The President of Cornell stirred up a hornets nest when he spoke out against intelligent design last week. While he stopped short of trying ban it from campus science courses as has been tried at University of Idaho and Iowa State University, he definitely struck a blow against academic freedom. The IDEA Club at Cornell was quick to point out that the President really didn’t know what ID is, or was willfully misleading with his characterizations of it.
The IDEA Club at Cornell sent me this today about the anti-ID statements made by Cornell President Hunter Rawlings during his recent state-of-the-campus-address. I first learned about this press release after reading about it in this article in the Cornell Daily Sun. FOR IMMEDIATE RELEASE Contact: Hannah Maxson Email: email@example.com Cornell University, Ithaca, NY, October 22 – The Intelligent Design Evolution Awareness (IDEA) Club at Cornell is deeply concerned with President Hunter Rawlings’ blatant disregard for the facts concerning Intelligent Design in Friday’s State of the University Address. In a speech usually reserved for current university business, he spent over two thirds of his time blasting the emerging Intelligent Design theory as anti-scientific and religious in an unscrupulous, unknowledgeable manner. Read More ›
Writing about Michael Behe’s cross-examination, the Philadelphia Inquirer has alleged that “Backer of theory contradicted self, lawyer suggests.” (Nevermind that the news media didn’t write such headlines about Dr. Kenneth Miller when he testified on direct that his textbooks contained NO religious discussions [see Day 1 AM transcript, page 104], but then the next day admitted under cross-examination that some versions of his textbook had religious descriptions of evolution [see Day 2 AM transcript, page 4-5]). The question remains, did Behe contradict himself on the stand while under intense cross examination? A factual examination reveals the answer is no! Let’s dig in! Does the scientific theory of intelligent design identify the designer? Firstly, the article claims that Behe contradicted his Read More ›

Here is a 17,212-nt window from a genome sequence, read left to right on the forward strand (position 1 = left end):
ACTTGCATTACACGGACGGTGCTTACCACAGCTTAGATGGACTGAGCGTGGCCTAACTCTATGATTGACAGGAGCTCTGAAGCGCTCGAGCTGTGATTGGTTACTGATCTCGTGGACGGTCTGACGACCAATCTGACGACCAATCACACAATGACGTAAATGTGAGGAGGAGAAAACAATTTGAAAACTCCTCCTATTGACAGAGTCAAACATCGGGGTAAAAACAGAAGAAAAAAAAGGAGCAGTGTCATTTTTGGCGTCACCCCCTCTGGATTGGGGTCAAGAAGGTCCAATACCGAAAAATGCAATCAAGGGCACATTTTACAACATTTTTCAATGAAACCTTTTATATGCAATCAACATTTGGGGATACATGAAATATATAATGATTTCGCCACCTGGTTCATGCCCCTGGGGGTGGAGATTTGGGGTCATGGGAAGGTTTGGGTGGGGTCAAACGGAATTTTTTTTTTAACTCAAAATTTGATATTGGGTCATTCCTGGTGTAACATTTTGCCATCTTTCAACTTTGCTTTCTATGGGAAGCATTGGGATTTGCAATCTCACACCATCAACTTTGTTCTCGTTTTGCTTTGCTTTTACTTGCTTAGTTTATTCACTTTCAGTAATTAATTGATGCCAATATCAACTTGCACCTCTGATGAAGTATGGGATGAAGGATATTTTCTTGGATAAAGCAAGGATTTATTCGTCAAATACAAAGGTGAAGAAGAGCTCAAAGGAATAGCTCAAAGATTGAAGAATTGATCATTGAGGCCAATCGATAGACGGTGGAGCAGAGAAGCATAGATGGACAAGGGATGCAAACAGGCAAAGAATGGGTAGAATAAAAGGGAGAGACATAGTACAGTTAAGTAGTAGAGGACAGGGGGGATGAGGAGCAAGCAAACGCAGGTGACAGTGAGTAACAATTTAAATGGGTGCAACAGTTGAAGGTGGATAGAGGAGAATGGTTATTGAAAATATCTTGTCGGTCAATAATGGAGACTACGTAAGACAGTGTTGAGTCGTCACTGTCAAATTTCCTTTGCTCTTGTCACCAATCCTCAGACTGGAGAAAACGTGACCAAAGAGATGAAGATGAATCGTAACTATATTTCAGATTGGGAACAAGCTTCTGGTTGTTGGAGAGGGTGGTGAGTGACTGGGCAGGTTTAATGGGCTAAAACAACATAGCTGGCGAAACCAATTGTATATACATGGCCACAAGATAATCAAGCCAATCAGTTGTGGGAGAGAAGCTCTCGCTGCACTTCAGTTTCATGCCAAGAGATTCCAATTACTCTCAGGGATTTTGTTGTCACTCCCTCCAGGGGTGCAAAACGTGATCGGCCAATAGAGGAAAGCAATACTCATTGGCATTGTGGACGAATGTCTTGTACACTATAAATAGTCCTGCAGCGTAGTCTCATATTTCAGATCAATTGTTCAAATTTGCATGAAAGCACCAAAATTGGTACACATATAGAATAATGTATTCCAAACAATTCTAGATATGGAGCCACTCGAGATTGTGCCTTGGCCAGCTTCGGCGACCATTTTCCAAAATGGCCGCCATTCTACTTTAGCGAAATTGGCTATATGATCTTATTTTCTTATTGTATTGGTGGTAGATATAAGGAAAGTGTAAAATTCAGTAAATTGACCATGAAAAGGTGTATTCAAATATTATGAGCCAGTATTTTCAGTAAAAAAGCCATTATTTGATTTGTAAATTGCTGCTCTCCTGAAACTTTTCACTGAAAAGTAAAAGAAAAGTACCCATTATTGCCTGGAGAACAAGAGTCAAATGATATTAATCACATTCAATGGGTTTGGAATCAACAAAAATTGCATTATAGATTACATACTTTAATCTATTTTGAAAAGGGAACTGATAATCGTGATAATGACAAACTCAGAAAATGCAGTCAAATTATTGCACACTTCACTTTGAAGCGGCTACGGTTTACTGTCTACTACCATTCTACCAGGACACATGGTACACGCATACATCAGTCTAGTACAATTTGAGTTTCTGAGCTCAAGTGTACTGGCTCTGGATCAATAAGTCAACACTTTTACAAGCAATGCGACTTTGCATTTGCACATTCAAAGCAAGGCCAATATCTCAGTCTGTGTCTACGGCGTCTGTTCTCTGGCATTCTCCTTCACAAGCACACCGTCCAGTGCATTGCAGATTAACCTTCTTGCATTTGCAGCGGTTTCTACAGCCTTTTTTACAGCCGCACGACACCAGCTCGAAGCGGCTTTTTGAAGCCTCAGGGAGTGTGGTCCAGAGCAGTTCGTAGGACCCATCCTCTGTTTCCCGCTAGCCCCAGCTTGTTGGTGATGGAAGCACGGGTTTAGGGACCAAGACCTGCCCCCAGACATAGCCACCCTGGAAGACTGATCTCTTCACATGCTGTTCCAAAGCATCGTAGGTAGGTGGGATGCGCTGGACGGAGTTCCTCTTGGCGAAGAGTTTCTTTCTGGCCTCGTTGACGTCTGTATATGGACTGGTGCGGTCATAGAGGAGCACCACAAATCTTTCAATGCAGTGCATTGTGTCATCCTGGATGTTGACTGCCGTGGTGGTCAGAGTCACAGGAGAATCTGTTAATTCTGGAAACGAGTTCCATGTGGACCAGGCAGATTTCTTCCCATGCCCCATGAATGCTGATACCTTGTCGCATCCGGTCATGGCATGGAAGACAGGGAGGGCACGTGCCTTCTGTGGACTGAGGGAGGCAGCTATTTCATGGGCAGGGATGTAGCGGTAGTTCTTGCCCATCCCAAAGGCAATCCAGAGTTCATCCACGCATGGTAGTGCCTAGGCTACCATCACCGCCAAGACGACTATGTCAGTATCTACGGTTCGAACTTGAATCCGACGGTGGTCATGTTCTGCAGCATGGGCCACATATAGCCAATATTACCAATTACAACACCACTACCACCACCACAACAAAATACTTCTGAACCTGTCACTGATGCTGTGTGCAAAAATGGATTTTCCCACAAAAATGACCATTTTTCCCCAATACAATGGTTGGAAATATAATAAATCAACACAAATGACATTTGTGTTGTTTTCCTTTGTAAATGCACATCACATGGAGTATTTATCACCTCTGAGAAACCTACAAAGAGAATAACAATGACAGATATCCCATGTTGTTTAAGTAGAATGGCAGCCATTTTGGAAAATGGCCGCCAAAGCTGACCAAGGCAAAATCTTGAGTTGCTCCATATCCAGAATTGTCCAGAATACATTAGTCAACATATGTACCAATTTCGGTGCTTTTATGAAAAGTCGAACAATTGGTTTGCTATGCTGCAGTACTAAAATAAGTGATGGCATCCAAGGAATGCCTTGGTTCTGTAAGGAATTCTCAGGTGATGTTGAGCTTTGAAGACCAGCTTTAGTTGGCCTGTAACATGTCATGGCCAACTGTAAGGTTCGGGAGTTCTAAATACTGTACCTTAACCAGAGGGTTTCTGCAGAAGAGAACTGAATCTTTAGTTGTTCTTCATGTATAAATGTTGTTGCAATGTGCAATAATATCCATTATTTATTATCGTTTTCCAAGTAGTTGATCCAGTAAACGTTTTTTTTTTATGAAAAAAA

Parents in Dover, Pennsylvania, have sued to block the teaching of intelligent design ordered by the school board. They claim that intelligent design “effectively promotes the Bible’s view of creation.” For them, what’s happening there in Dover and elsewhere is merely an attempt to get “Christian creationism” in through the back door. Tenzin Gyatso would probably be surprised to learn that he’s promoting “Christian creationism.” It’s true that his new book criticizes what he calls “radical scientific materialism.” And, like Phillip Johnson, the Berkeley professor, he doesn’t hesitate to point out that the materialistic worldview is every bit as metaphysical as a theistic one. Still, it’s absurd to label Gyatso’s work a stalking horse for “Christian creationism.” After all, if Read More ›
Yesterday, Michael Behe completed his second day of testimony in the Dover trial. Below are more highlights based upon informal notes submitted by the Discovery Institute’s Logan Gage, who is currently observing the trial. Direct Examination Behe responded to many claims made by plaintiffs’ expert Dr. Kenneth Miller, including: Behe on other topics… Behe also critiqued the Lenski study. He said that computer studies are fine; but they must model real biological processes. He said Lenski “stacked the deck,” creating a model that assumes the disputed point. Behe points to his paper he coauthored with physicist David W. Snoke (M.J. Behe and D.W. Snoke, “Simulating Evolution by Gene Duplication of Protein Features That Require Multiple Amino Acid Residues,” Protein Science, Read More ›